Cannabis Use and PTSD Among Veterans - PTSD: National Center for PTSD
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Cannabis Use and PTSD Among Veterans

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Cannabis Use and PTSD Among Veterans

Melanie Hill, PhD, Mallory Loflin, PhD, Kendall Browne, PhD, & Sonya D. Norman, PhD

Cannabis use for medical conditions is an issue of growing interest and concern. Some Veterans use cannabis to relieve symptoms of PTSD and several states specifically approve the use of medical cannabis for PTSD. However, research to date does not support cannabis as an effective PTSD treatment, and some studies suggest cannabis can be harmful, particularly when used for long periods of time. Given these concerns, cannabis is not recommended for the treatment of PTSD.

Epidemiology of Cannabis Use and Cannabis Use Disorder (CUD) Among Veterans

Cannabis use in the general population has increased over the past decade. From 2013 to 2018, the number of Americans over the age of 12 reporting past month cannabis use rose from 19.8 million to 27.7 million (1,2). Likewise, daily use has increased 60% in the prior decade (1,2). Cannabis use among U.S. military Veterans has also increased. In 2014, 9% of Veterans in the U.S. reported using cannabis in the past year (3). In 2019-2020, the prevalence of past-6-month cannabis use among Veterans was 11.9%, and was over 20% among Veterans aged 18-44 (4).

A number of factors are associated with increased risk of cannabis use, including diagnosis of mental health problems such as PTSD (5), anxiety disorders , mood disorders and other substance use disorders (6).

Cannabis use disorder (CUD) which is an extended problematic use of cannabis is also common. At the start of 2020, lifetime prevalence of CUD among Veterans was 9.2% and the prevalence of past-6-month CUD diagnoses among Veterans was 2.7% (7). However, rates of current CUD are considerably higher among the subset of Veterans with co-occurring PTSD (12.1%), as well as among Veterans with other psychiatric and substance use problems (8.9%-13.0%; 4).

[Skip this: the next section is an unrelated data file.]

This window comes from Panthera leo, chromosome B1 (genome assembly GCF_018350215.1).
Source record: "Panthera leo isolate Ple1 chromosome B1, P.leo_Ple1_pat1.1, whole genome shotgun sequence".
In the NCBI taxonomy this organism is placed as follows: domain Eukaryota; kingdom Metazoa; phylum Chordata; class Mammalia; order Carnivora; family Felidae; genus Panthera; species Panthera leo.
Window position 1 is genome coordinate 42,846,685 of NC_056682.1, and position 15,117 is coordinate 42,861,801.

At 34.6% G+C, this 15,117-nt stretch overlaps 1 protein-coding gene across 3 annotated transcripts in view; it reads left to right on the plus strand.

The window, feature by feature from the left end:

Problems Associated with Cannabis Use

Cannabis use is associated with medical and psychiatric problems. These problems may be caused by using cannabis, particularly if use is frequent, chronic and begins in adolescence. However, these problems also may reflect the characteristics of the people who use cannabis frequently. Medical problems include chronic bronchitis (8), abnormal brain development among early adolescent initiators (9), and impairment in short-term memory, motor coordination and the ability to perform complex psychomotor tasks such as driving (10). Psychiatric problems include psychosis (which is especially likely in genetically vulnerable populations; (11), depression and suicidality (6), as well as impairment in cognitive ability. Quality of life can also be affected as frequent, chronic cannabis use is prospectively related with decreased educational attainment, financial strain and antisocial behavior (12). Chronic cannabis use also can lead to dependence, with an established and clinically significant withdrawal syndrome (13).

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Active Ingredients and Route of Administration

The cannabis plant contains a variety of components (cannabinoids, terpenes), most notably delta-9-tetrahydrocannabinol (THC), which is the primary psychoactive compound. The potency of cannabis (i.e., concentration of THC) can vary substantially. For example, the percentage of THC in the cannabis plant can range in strength from less than 1% to well over 30% based upon strain and cultivation methods. In general, the potency of THC in the cannabis plant has increased as much as 10-fold over the past 40 years (14,15). In addition to THC, the cannabis plant contains numerous other cannabinoids, such as cannabidiol (CBD), cannabinol (CBN), and cannabigerol (CBG). The effects of cannabis use (e.g., experience of a high, anxiety, sleep) appear to vary as a function of both the concentration of cannabinoids in the plant (such as the percentage of THC) and the ratios between concentrations of different cannabinoids (such as the ratio of THC to CBD).